Thus Peter Jackson knew that some stuff just had, for very good reasons of film sense and frankly avoiding annoyance, to be left out. Thus the truly annoying Tom Bombadil and every even mention of him is left out of the movie. Also almost entirely left out of the movie is Tolkien’s execrable poetry. Further Peter Jackson left out many of the touches that Tolkien had in the book that supposedly made the Hobbit’s “cozy”, but which instead made them annoying to the nth degree.
Regarding the acting and actors involved. Peter Jackson managed to get a really good cast together.
First there is Ian McKellen as Gandalf in a truly impressive performance. The character is at once both ordinary and extraordinary. He is too put it mildly absolutely convincing as an immoral wizard. The best scenes in the movie involving this character are not Gandalf being a Wizard but Gandalf being difficult if slightly daffy old man.
Elijah Wood has Frodo, an ordinary creature, (Hobbits aren’t humans.), caught up in very unusual events givers a performance that is very convincing as an everyman who finds everything beyond his control and wants to have a life free from such worry and care. Further the way the character is played by Elijah Wood manages to avoid the kiddie, annoying “Hobbit” coziness that is so annoying in the book.
Aragorn ha played by Viggo Mortensen is very much a conventional male action hero but with a sense of gravitas that such characters usually lack. But then the character although he looks like he is in his late 20s early 30s is in fact over 80 years old and heir to the kingdom of Gondor so a sense of seriousness is not remiss.
Bilbo Baggins as played by Ian Holm is a joy. He is at once both serious and playful and it works. The only problem is a scene set at Rivendell when with a cheap grade B movie look in his eyes Bilbo utters “my precious”. Yes I know Peter Jackson wanted that but it is annoying.
Sean Astin as Samwise Gamgee is pretty good at portraying Frodo’s dearest friend in what can only be described as a truly serious bromance. The friendship is convincing and conveyed by gestures and tone of voice.
Billy Boyd and Dominic Monoghan who play Merry and Pippin aren’t bad but frankly far too much of the Hobbit annoying characteristic survive in their performances.
Legolas and Gimli played by Orlando Bloom and John Rhys-Davies are great fun. The witty byplay between then and competition they have does not in the least conceal a budding bromance.
Sean Bean who plays Boromir is again convincing as an action hero and has someone whose great weakness is to think that using something evil can be a good thing.
There is also Christopher Lee as the villain Saruman who goes over to the dark side; so to speak. Christopher Lee plays the character as an over the top villain who relishes in his villainy and gives a performance that can only be described as campy. It is great fun to watch.
There are sadly very few female characters and frankly they don’t get enough film time. However given what is in the books Peter Jackson would have had a really difficult time giving female characters a lot more film time without completely abrogating the plot of the books for the films.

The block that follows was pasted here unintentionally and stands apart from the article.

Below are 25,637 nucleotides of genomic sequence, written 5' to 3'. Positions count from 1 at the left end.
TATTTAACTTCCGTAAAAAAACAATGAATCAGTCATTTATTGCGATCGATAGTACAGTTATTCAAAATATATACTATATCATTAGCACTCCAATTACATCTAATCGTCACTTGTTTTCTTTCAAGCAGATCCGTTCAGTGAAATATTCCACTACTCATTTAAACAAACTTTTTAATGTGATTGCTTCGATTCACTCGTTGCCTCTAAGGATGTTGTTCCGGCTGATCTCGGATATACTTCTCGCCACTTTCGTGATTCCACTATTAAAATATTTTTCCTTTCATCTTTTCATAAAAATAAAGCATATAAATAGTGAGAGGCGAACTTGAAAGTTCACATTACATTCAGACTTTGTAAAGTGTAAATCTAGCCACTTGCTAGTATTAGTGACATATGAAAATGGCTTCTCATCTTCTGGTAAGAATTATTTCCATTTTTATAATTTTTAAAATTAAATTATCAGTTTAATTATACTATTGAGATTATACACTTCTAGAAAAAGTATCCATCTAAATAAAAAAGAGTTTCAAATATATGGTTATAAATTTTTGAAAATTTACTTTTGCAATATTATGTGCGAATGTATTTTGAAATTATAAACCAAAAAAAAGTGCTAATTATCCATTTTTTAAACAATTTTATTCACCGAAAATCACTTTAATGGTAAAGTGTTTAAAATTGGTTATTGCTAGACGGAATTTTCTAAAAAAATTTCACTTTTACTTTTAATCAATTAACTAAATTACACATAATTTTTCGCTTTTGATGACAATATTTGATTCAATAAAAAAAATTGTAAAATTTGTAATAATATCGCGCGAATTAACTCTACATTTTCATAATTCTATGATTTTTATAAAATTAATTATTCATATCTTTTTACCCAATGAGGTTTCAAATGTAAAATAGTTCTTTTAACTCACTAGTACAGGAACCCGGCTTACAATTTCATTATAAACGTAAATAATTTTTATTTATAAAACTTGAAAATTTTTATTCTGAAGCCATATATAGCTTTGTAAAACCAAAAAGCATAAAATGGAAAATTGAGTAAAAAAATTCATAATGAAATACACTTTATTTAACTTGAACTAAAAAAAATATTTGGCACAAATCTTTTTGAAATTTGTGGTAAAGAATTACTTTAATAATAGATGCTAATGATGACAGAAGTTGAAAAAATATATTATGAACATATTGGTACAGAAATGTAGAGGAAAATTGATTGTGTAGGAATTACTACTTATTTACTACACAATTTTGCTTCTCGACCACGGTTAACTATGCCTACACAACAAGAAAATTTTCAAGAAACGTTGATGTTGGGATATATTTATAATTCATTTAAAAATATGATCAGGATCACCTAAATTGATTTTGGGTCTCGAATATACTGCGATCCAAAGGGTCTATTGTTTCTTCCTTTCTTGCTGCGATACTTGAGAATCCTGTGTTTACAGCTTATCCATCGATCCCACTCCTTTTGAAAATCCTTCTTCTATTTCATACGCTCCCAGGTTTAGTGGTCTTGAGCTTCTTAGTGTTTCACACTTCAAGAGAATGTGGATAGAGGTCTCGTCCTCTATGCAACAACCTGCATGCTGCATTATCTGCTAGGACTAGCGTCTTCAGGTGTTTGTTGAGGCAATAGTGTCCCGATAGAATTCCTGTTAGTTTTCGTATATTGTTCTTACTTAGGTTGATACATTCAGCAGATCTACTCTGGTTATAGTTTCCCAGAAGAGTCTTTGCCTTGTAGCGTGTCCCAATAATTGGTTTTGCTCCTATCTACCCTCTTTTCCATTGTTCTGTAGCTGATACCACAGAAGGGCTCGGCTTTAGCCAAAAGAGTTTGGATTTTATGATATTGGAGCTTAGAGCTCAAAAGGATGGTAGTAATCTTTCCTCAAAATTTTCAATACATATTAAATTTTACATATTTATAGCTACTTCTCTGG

Still he did beef up Arwen’s role and as played by Liv Tyler she manages to come across as both formidable and as a rarefied almost godlike figure. Which considering that she is an immortal elf is not a surprise. It is not surprising that Aragorn loves her. What is surprising is that she loves him back.
Cate Blanchett who plays the Lady Galadriel manages to have, even more than Arwen a stunningly rarefied beauty and is if anything even more unworldly than Arwen. She is played as someone who is immensely old and wise and has a touch of weariness with it all and deeply desires to finally rest.
Another interesting aspect of the film making is how Peter Jackson filmed it so that the Hobbits would / Dwarves would look significantly shorter than Humans and Elves. This was not achieved with CGI but with truly effective use of perspective tricks. In other words Peter Jackson did it the hard way and because of that it is much more convincing than CGI.
The makeup and sets are A++ convincing and effective. The makeup especially is outstanding. The Orcs who required masses of makeup design actually look like they are real. Peter Jackson even went to the trouble of differentiating between different types and clans of Orcs and individuals so that if you pay attention the Orcs are not one un-differentiated mass. The other very convincing makeup is the dwarves who look “real” and are individualized.
Regarding the costumes. They are convincing and actually look lived in.
I mentioned a few problems with the acting in the film. Other problems are that the film is both too long and too short. It leaves out a lot of the book, some to the good and some to the bad. It tries perhaps too hard to have a lot of the book on screen. The result is a feeling of being hurried through the proceedings. A lot of back story is not explained, but then Peter Jackson would then have been accused of boring the audience. So a sort of unsatisfactory compromising had to be done.
Although the CGI is generally quite good there are some scenes in which the CGI looks hurried. The Rivendell sequences have some of that.
And another problem that repeats itself in the two sequels is that we never meet Sauron. That is and remains a problem that we never get the payoff, so speak, of meeting the chief villain.
At another time I will review the other films in the series but I do recommend that they be watched as the good films they are. They are also proof that epic popular film making does not have to be lowest common denominator stuff but can even be art.
1. Lord of the Rings (Film Series), Wikipedia Here.
2. Peter Jackson, Wikipedia Here.
4.The Lord of the Rings (1978 Film), Wikipedia Here.